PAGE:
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BPS celebrates expansion of public trash can program in North Portland

News Article
Alando Simpson speaking at a podium on a street corner with a public trash can to his side
City leaders, waste haulers, program staff, and artists joined community members as they marked the success of a collaborative effort to reduce trash, beautify neighborhoods and build community.
Published

On May 18, Bureau of Planning and Sustainability staff joined Commissioner Carmen Rubio, community and businesses leaders, and local artists to celebrate the expansion of the City’s Public Trash Can program into North Portland.

The event, held at St John’s Plaza, featured speakers who have been instrumental in the program’s success and expansion, including Alando Simpson, CEO of COR Disposal & Recycling (pictured above), BPS Director Donnie Oliveira and Chief Sustainability Officer Vivian Satterfield, as well as two of the local artists whose work is featured on the cans. The bureau’s Waste Operations Manager Quintin Bauer served as emcee.

The Public Trash Can program has significantly enhanced community cleanliness and a sense of pride for neighbors and businesses. Over the last 3 years more than 650 new public trash cans have been added across the city. Furthermore, more than 150 outdated, damaged, and non-functional containers have been removed and replaced in various business districts as part of the expansion.

By providing convenient waste disposal options, the program has reduced litter and improved the overall appearance of public spaces. Recent trash can weight audits reveal the substantial impact of the program, with more than 175 tons (350,000 pounds) of waste collected each month from public trash cans across the city. That’s roughly the equivalent of three large blue whales.

Functionality and art

In addition to increasing the number of publicly available trash cans, the program is unique in its community-centric approach. BPS sought community feedback on the placement of cans to ensure their locations had the highest chance of successfully reducing litter. Portlanders filled out more than 4,000 surveys, providing BPS valuable insight to determine receptacle location.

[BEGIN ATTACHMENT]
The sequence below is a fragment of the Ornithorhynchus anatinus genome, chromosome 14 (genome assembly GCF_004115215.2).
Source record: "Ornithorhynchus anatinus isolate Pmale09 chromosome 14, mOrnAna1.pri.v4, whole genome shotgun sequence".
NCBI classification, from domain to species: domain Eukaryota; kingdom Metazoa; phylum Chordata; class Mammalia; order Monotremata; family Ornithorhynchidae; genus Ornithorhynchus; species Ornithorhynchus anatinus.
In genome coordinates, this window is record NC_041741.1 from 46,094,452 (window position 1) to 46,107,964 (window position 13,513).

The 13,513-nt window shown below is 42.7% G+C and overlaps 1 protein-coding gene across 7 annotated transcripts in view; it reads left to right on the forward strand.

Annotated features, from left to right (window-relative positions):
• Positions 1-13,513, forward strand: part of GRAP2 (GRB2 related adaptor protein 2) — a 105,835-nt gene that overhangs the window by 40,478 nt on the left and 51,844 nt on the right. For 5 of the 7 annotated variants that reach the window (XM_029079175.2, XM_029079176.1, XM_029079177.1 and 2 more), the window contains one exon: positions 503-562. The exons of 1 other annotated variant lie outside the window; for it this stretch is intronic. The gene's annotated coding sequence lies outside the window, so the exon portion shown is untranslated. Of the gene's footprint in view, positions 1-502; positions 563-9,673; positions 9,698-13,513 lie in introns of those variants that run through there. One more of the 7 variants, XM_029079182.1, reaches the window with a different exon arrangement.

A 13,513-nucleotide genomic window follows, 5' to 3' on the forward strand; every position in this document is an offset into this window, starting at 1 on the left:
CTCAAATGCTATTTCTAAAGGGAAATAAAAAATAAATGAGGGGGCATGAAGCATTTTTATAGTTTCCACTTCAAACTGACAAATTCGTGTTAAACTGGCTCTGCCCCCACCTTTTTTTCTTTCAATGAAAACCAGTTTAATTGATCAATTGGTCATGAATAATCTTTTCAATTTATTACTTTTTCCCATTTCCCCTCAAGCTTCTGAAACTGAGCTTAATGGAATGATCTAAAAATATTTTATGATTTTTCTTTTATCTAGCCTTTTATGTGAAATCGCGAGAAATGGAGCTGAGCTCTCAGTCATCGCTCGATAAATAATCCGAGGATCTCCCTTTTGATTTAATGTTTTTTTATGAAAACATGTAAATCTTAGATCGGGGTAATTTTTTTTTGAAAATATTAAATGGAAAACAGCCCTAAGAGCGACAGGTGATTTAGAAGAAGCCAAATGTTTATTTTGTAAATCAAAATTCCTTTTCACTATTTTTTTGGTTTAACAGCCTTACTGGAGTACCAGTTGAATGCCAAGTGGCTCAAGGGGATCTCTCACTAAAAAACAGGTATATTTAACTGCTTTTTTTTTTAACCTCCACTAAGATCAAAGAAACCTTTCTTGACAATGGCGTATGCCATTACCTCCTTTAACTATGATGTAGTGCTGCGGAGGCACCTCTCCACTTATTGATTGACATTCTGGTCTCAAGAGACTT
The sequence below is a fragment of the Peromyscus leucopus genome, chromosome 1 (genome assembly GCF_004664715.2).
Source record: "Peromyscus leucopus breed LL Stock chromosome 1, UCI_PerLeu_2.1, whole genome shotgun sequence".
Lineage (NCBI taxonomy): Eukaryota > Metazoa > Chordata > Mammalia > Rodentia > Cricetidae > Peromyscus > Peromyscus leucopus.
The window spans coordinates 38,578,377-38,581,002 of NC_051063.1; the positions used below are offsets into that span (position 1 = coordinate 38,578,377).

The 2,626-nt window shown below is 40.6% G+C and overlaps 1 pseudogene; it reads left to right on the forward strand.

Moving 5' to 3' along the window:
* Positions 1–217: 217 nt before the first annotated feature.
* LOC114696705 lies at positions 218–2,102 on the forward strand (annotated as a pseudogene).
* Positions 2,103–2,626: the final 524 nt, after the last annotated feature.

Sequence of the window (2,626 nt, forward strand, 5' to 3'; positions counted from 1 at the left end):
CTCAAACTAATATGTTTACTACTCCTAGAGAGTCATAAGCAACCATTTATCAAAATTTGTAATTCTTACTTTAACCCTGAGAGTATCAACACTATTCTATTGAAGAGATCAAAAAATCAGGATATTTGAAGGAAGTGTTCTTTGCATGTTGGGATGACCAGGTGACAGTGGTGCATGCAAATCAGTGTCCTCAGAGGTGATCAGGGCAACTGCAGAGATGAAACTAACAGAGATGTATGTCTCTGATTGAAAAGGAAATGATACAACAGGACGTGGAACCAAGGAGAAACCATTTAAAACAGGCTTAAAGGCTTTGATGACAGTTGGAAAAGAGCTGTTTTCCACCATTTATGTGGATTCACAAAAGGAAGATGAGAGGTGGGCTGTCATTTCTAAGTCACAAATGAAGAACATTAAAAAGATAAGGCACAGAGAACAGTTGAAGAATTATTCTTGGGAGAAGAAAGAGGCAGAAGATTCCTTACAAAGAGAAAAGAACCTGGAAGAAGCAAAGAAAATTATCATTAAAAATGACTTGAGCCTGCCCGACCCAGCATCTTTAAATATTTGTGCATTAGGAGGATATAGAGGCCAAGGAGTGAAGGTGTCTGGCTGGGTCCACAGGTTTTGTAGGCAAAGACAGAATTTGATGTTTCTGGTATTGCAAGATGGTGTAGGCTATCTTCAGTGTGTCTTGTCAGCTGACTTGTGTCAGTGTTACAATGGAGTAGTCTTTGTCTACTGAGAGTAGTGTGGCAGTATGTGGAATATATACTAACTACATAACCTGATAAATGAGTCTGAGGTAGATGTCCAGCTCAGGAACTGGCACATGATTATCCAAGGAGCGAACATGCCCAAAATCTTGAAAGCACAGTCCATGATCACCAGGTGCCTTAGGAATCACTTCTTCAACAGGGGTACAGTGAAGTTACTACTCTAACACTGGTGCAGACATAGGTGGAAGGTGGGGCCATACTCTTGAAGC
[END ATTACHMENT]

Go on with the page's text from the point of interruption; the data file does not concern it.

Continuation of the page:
“When Portlanders were asked where new trash cans should be placed, their response was heard loud and clear,” said Commissioner Rubio at the event. “This program should be celebrated because BPS took community feedback, listened, and selected sites for new cans and service based on those most pressing needs.”

Furthermore, through community engagement and with the creativity of several local artists, BPS transformed public trash cans into captivating works of art. Collaborating closely with local artists, BPS staff embarked on an innovative project to cover seemingly ordinary trash cans with extraordinary art pieces. This visionary initiative not only reflects Portland’s commitment to artistic expression but also fosters a strong sense of civic pride.

The vibrant artwork, which was selected through community participation, has garnered widespread acclaim, making headlines in magazines and intriguing potential visitors across various social media platforms. Since their inception, the artistic cans have become an iconic symbol of Portland’s unique identity and dedication to fostering a thriving arts community.

One of the artists who spoke at the event, Portland-based muralist Alex Chiu, focused on local flora and fauna of the Pacific Northwest to inspire his designs. “This program is making a big difference in neighborhoods and the city of Portland,” he said, “and I’m honored and humbled to be a part of that.”

Latoya Lovely, another artist whose work is featured on the North Portland cans, said, “My artwork on these streets tells the little girl, the mother who’s my age, the grandmother, uncle, aunt: ‘We see you. You’re here. This installation represents who you are.’ What an honor to have it not just be a trash receptacle, but to be a part of our community’s growth, vibrancy, and beauty.”

Background and next steps

In 2017, Portland’s Jade District was the first to receive new trash cans as part of a pilot project to evaluate the performance of a new can design, graphics, and can placement. The program expanded into East Portland in 2020 and Southeast in 2021 with the addition of more than 400 new public trash cans. Installation of new cans in North and Northeast Portland was completed in 2023, bringing the total number of cans from approximately 750 across the city to 1400. The Public Trash Can program is expected to expand to Northwest and South Portland by 2025.

You can find photos of the event and all Public Trash Cans on the BPS Flickr page.